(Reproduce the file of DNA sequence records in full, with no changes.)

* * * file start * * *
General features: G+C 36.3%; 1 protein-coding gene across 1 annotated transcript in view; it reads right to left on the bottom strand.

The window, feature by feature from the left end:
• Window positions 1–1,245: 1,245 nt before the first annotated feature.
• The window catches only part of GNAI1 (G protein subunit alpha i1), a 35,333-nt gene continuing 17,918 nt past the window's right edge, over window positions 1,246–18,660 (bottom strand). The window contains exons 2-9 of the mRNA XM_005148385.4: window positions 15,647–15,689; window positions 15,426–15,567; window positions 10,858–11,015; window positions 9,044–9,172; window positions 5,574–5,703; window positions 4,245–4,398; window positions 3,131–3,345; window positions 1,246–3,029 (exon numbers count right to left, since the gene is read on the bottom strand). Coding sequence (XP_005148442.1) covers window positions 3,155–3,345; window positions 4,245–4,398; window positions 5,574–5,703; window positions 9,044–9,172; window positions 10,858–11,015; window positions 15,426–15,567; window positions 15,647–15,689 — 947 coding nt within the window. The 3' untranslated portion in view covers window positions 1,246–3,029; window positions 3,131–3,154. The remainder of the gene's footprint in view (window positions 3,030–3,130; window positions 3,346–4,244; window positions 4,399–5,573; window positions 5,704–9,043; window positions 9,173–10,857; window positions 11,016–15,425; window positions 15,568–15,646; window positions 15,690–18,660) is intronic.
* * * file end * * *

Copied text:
General features: G+C 36.3%; 1 protein-coding gene across 1 annotated transcript in view; it reads right to left on the bottom strand.

The window, feature by feature from the left end:
• Window positions 1–1,245: 1,245 nt before the first annotated feature.
• The window catches only part of GNAI1 (G protein subunit alpha i1), a 35,333-nt gene continuing 17,918 nt past the window's right edge, over window positions 1,246–18,660 (bottom strand). The window contains exons 2-9 of the mRNA XM_005148385.4: window positions 15,647–15,689; window positions 15,426–15,567; window positions 10,858–11,015; window positions 9,044–9,172; window positions 5,574–5,703; window positions 4,245–4,398; window positions 3,131–3,345; window positions 1,246–3,029 (exon numbers count right to left, since the gene is read on the bottom strand). Coding sequence (XP_005148442.1) covers window positions 3,155–3,345; window positions 4,245–4,398; window positions 5,574–5,703; window positions 9,044–9,172; window positions 10,858–11,015; window positions 15,426–15,567; window positions 15,647–15,689 — 947 coding nt within the window. The 3' untranslated portion in view covers window positions 1,246–3,029; window positions 3,131–3,154. The remainder of the gene's footprint in view (window positions 3,030–3,130; window positions 3,346–4,244; window positions 4,399–5,573; window positions 5,704–9,043; window positions 9,173–10,857; window positions 11,016–15,425; window positions 15,568–15,646; window positions 15,690–18,660) is intronic.